It seems pretty clear to most that EA and Activision don’t exactly get along and have no other intentions than to wipe the other off the face of the planet via as much third grader, playground based name calling as possible. That all being said, EA is furthering the fight between the two FPS giants by continuing to stick to their guns over not charging for their “Battlelog” portal, while throwing this fact directly in the face of “Call of Duty Elite Premium” whenever and as often as possible. Sure, Call of Duty Elite can also be free, however to gain extra content a “Premium” version is going to be made available to the Call of Duty hardcore fans for a mere $49.99 a year. (Yeah, I said annually..as in every 12 months or every 365 days..)
All that being said, the somewhat intelligent analysts at Webush Securities seem to think that EA won’t hold to their guns on this position for very long and for good reason. In fact, analyst Michael Pachter put it this way, “Battlelog is a free service for Battlefield 3 players that will provide statistics, social networking tools, friend list management, squad setup, and platoons, all with built-in voice chat. Although Battlelog and non-premium Elite memberships are free and offer many similar features, we think that many hardcore Call of Duty gamers will opt for premium Elite, particularly if the total DLC spend for Battlefield 3 is expected to exceed $50. Ultimately, we expect Electronic Arts to emulate Activision and charge for Battlelog by including map packs with the service for a $50 fee.”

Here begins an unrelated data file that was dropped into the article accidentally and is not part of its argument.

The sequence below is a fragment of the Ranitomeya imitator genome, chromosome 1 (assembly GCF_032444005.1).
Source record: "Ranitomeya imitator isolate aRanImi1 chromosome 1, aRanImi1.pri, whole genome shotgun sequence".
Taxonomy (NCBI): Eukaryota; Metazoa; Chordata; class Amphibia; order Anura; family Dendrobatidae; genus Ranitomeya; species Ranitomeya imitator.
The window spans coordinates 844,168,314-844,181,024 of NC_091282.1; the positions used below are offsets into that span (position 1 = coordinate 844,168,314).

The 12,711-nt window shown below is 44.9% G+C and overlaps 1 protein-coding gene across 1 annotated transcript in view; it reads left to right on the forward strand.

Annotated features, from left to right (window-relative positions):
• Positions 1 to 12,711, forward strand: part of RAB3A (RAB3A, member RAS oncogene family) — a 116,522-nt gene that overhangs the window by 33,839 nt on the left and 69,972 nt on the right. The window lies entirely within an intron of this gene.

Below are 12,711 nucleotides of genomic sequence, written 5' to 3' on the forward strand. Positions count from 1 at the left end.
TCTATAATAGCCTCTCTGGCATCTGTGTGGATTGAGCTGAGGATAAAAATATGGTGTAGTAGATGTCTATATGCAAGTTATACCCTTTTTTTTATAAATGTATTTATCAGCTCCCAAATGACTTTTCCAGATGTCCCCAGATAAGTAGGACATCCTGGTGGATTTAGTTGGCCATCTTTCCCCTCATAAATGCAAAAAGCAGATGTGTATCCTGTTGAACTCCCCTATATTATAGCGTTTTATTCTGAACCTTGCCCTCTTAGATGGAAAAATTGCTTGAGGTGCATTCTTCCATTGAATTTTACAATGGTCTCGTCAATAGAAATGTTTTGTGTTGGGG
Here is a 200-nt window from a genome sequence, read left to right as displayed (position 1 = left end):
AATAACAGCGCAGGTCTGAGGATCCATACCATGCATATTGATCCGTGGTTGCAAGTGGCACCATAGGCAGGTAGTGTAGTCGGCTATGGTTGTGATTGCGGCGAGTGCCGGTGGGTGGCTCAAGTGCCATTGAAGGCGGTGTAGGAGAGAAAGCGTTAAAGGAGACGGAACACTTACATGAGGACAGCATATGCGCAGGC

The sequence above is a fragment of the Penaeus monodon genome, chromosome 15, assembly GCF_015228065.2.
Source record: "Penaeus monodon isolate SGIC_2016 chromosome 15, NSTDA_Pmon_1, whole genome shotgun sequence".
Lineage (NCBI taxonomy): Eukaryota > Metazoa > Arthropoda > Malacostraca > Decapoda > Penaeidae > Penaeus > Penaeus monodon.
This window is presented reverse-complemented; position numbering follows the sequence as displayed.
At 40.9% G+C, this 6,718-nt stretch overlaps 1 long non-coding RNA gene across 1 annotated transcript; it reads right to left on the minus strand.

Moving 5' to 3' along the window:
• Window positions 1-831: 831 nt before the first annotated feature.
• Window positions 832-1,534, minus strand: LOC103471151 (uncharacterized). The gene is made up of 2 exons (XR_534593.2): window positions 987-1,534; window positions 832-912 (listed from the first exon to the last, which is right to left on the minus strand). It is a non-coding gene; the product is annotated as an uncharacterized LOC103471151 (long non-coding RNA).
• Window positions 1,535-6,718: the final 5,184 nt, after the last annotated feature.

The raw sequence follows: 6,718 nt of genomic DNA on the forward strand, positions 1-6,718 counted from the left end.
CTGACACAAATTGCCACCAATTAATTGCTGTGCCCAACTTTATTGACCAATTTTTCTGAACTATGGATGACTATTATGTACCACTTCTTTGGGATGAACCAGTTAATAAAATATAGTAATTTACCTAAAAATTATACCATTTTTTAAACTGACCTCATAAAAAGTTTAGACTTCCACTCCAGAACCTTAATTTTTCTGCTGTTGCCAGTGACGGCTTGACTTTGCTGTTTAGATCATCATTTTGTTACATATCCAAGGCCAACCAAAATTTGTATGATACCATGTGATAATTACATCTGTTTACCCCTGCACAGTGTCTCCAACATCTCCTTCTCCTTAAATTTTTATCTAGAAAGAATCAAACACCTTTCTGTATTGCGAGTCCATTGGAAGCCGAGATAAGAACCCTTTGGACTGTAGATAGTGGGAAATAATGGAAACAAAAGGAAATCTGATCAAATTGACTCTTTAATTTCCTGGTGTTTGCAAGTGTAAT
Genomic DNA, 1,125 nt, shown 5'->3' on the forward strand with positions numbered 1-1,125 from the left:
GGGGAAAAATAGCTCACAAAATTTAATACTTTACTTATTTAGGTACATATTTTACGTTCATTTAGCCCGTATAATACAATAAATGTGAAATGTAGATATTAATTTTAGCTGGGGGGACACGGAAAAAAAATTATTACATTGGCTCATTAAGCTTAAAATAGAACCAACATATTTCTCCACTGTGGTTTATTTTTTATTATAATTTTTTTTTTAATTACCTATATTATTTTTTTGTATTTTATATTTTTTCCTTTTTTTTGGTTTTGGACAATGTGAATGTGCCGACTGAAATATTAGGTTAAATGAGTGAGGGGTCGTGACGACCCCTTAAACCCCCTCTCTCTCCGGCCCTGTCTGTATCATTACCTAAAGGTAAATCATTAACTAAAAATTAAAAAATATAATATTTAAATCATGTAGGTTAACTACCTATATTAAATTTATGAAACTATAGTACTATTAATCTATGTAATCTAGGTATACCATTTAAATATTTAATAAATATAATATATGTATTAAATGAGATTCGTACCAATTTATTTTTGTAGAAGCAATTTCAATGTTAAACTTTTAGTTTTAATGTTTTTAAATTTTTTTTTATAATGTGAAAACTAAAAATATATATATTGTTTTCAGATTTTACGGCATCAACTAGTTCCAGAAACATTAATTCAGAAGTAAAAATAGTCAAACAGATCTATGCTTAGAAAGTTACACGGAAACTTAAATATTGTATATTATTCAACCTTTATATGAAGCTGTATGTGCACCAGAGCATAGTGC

In an interview, IndustryGamers reached out to EA for comment, and was provided with the following statement: “We are providing Battlelog to Battlefield 3 players to deliver the best social, multiplayer FPS experience in the market. We have no plans to charge for this service with Battlefield 3. The Battlefield series has always been about playing with friends, and Battlelog takes that experience to the next level by serving as a unique social network.”
I think most can agree that money is always going to be green and that EA and Activision are both in business to make money, however having the ability to provide similar content while claiming one is free over nearly $50.00 is a public relations campaign EA may be willing to hold to. Everyone buys map backs and usually as soon as they come out as players want to keep up with their friends etc. The concept of potentially getting that material built into a subscription service might not be actualized as most are not willing to pay for a service where there are more questions than guaranteed content. I mean, let’s be honest most gamers are paying that much, or more, for Xbox Live Gold and PSN Plus as it is. I’m certainly not one to drop that much money only for the potential of map packs, you best be giving me something I want and can use up front. But..that’s just my two cents..